Cardiac Diagnostic Services

About Our Cardiac Diagnostic Services

Cardiac Event Monitoring
This test records the rhythm of your heart for up to 30 days. The monitor is the size of a beeper that you can remove and apply as needed, for anywhere from two weeks to a month, as prescribed by your physician. The monitor is patient activated. If you experience lightheadedness, heart palpitations, skipped heartbeats, or dizziness, you simply push its button to record or monitor the incident. This information is then sent via the telephone line to the office where it is printed out and evaluated.

Nuclear Stress Test Electrocardiogram (EKG)
This test records electrical activity of your heart using small electrode patches that are attached to the skin of your chest, arms, and legs. An EKG may be performed if your doctor suspects a heart condition may be present, and it is used to assess heart rhythm, diagnose poor blood flow to heart muscles, diagnose heart attacks, or evaluate abnormalities of the heart.

Echocardiogram Stress Echocardiogram
An echocardiogram or an ECHO, uses ultrasounds to create images of the heart’s chambers, valves, wall motion, and blood flow patterns, either at rest or during a stress test. An ECHO will be able to show the size, shape, and movement of the heart muscle, as well as how the blood is flowing through the muscle.

Stress Test (also called exercise stress test)
The Stress Test, conducted by a board certified cardiologist, evaluates your heart under conditions of physical activity. It analyzes the blood supply to the heart muscle and also provides information about the condition of your heart. Additionally, it can evaluate abnormalities of cardiac rhythm. Electrodes are placed on your chest and your ECG will be recorded while you're at rest, then while walking on a treadmill at varying speeds and elevations, and then following exercise. Your blood pressure will also be monitored regularly during the test.

Trans-Esophageal Echocardiogram
The Transesophageal Echocardiogram is similar to the Signal-Averaged Echocardiogram described above, but instead you will be given a local anesthetic and will be sedated, but conscious. An ultrasound probe is passed through the mouth into the esophagus and an echocardiogram is obtained in this position. Since the probe is positioned directly next to the heart, certain parts of the heart can be much better imaged and evaluated than would a routine echocardiography. A board-certified cardiologist performs the test.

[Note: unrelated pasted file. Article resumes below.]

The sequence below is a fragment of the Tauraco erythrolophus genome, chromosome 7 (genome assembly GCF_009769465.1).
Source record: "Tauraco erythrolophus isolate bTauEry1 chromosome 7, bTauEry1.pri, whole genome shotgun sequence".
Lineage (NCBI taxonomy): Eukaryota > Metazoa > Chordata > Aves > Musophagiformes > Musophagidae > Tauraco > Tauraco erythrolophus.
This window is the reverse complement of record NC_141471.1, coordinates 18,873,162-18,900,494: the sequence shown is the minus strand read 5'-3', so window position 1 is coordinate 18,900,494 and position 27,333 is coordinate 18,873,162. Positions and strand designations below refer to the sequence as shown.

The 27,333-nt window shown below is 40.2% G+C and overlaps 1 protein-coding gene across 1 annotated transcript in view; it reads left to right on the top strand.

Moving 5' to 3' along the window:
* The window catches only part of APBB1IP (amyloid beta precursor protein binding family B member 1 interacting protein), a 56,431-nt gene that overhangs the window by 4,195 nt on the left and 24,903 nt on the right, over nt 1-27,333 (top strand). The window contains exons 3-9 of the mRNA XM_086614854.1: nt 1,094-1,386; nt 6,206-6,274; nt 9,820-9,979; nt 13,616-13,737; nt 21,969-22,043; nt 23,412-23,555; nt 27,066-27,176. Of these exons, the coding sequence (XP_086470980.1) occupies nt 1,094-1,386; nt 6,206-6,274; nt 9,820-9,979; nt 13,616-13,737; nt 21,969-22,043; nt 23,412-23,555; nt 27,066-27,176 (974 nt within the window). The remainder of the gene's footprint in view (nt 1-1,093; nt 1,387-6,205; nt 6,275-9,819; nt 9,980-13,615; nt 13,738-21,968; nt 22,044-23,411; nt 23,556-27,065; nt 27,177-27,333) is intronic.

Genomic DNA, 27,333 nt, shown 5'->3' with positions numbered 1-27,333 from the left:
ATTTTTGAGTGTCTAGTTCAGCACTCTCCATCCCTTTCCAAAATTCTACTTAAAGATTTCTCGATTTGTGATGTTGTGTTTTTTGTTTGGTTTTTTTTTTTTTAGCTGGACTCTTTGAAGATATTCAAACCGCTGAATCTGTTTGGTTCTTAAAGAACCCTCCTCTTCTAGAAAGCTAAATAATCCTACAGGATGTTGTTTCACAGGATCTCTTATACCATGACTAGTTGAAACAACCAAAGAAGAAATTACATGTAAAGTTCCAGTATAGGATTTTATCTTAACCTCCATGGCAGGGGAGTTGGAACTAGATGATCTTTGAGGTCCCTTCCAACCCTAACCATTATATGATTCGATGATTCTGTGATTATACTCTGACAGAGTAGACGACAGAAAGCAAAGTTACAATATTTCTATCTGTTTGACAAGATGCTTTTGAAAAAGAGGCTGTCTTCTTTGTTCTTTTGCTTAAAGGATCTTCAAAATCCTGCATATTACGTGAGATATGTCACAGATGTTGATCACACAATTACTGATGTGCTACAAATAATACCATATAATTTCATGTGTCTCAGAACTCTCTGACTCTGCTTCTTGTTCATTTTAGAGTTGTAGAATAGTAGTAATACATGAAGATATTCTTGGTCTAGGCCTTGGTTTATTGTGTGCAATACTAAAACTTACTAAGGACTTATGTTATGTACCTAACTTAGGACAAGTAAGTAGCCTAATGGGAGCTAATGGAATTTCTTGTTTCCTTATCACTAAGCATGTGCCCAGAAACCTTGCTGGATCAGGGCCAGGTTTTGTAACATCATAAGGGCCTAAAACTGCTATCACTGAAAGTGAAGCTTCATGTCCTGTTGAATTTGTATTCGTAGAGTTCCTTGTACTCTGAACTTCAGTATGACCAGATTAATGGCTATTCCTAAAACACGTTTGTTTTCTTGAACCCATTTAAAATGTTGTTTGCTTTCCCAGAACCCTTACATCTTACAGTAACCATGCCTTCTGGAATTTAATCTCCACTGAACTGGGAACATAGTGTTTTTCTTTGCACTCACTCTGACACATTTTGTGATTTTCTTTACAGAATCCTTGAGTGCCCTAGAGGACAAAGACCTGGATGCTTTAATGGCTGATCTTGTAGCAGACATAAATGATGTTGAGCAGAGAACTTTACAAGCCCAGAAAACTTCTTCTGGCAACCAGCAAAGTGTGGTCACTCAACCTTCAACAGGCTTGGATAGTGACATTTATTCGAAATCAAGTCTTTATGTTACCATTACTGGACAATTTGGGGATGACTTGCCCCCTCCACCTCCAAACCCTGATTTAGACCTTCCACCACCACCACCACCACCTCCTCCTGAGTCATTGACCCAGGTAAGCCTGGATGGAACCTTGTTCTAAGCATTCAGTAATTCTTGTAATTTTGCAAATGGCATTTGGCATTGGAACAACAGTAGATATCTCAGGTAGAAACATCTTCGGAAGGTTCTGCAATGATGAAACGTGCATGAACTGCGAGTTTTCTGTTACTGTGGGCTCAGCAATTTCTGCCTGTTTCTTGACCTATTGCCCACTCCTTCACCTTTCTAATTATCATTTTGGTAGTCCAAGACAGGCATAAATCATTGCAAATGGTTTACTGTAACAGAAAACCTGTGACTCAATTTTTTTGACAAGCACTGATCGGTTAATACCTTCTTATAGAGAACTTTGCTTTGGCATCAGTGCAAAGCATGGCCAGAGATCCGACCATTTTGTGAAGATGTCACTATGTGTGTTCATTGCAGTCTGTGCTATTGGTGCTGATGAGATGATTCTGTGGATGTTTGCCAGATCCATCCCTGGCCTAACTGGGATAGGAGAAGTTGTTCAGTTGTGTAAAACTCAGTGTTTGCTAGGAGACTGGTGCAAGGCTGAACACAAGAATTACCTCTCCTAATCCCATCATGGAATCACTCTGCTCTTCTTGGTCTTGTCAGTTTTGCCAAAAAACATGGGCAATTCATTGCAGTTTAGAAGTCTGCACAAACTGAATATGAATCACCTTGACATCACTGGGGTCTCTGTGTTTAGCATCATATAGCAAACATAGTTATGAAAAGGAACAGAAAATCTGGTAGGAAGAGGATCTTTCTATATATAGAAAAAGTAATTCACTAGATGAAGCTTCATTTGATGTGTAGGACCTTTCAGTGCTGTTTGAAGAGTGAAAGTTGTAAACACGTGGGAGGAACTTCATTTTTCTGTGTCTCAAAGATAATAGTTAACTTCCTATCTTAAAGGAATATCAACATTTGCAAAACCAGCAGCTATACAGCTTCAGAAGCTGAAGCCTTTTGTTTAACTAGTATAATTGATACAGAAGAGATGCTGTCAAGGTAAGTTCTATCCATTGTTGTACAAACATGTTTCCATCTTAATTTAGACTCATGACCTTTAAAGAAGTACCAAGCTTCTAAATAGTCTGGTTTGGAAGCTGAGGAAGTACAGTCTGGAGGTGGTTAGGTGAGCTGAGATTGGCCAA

Multiple Gated Acquisition (MUGA) Scans
This noninvasive test is used to evaluate the pumping function of the lower chambers of the heart using small amounts of radioactive tracers. The tracer is injected into the vein and special cameras are used to detect the radiation released to produce computer-generated images of the beating heart. This allows the doctor to monitor the pumping function of the heart.

Holter Monitoring (Ambulatory ECG Monitoring)
The Holter Monitor records the rhythm of your heart for 24 hours or more, and is designed to evaluate and detect any arrhythmia (palpitations) of the heart. You are given a small portable recorder that's attached to you by several chest electrodes. Your ECG will be recorded for 24 hours, and you will be asked to return the following day to have the recorder removed. You will also be asked to keep a diary of your activities and cardiac symptoms for correlation with the recording. After the recorder is removed, our computer will analyze it, and a board certified cardiologist will evaluate the tracing.

Care Locations

  • Bayshore Medical Center
    727 North Beers Street, Holmdel, NJ 07733

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